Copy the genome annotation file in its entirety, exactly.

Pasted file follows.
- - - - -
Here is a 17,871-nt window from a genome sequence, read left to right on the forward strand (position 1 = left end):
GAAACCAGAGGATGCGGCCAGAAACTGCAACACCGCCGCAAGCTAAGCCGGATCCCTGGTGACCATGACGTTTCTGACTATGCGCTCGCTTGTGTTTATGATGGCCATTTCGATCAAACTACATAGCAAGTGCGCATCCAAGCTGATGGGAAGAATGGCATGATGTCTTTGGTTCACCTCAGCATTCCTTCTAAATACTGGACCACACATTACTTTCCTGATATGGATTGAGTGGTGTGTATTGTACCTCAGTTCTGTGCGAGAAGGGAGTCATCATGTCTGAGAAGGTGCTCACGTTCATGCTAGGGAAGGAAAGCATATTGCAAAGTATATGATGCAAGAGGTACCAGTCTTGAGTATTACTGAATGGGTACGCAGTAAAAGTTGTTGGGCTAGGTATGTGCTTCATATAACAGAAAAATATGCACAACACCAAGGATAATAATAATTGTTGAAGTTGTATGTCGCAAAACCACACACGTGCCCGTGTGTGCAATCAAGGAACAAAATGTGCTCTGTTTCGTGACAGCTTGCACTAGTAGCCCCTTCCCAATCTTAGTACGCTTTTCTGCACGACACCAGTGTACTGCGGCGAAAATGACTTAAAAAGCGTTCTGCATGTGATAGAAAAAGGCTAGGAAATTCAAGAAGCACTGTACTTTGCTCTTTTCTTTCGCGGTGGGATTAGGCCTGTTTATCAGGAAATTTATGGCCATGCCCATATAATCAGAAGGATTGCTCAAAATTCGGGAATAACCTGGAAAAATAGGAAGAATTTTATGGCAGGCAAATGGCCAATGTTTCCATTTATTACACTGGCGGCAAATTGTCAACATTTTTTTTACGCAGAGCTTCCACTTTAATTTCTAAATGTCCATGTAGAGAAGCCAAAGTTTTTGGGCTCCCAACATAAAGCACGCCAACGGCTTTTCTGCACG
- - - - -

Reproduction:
Here is a 17,871-nt window from a genome sequence, read left to right on the forward strand (position 1 = left end):
GAAACCAGAGGATGCGGCCAGAAACTGCAACACCGCCGCAAGCTAAGCCGGATCCCTGGTGACCATGACGTTTCTGACTATGCGCTCGCTTGTGTTTATGATGGCCATTTCGATCAAACTACATAGCAAGTGCGCATCCAAGCTGATGGGAAGAATGGCATGATGTCTTTGGTTCACCTCAGCATTCCTTCTAAATACTGGACCACACATTACTTTCCTGATATGGATTGAGTGGTGTGTATTGTACCTCAGTTCTGTGCGAGAAGGGAGTCATCATGTCTGAGAAGGTGCTCACGTTCATGCTAGGGAAGGAAAGCATATTGCAAAGTATATGATGCAAGAGGTACCAGTCTTGAGTATTACTGAATGGGTACGCAGTAAAAGTTGTTGGGCTAGGTATGTGCTTCATATAACAGAAAAATATGCACAACACCAAGGATAATAATAATTGTTGAAGTTGTATGTCGCAAAACCACACACGTGCCCGTGTGTGCAATCAAGGAACAAAATGTGCTCTGTTTCGTGACAGCTTGCACTAGTAGCCCCTTCCCAATCTTAGTACGCTTTTCTGCACGACACCAGTGTACTGCGGCGAAAATGACTTAAAAAGCGTTCTGCATGTGATAGAAAAAGGCTAGGAAATTCAAGAAGCACTGTACTTTGCTCTTTTCTTTCGCGGTGGGATTAGGCCTGTTTATCAGGAAATTTATGGCCATGCCCATATAATCAGAAGGATTGCTCAAAATTCGGGAATAACCTGGAAAAATAGGAAGAATTTTATGGCAGGCAAATGGCCAATGTTTCCATTTATTACACTGGCGGCAAATTGTCAACATTTTTTTTACGCAGAGCTTCCACTTTAATTTCTAAATGTCCATGTAGAGAAGCCAAAGTTTTTGGGCTCCCAACATAAAGCACGCCAACGGCTTTTCTGCACG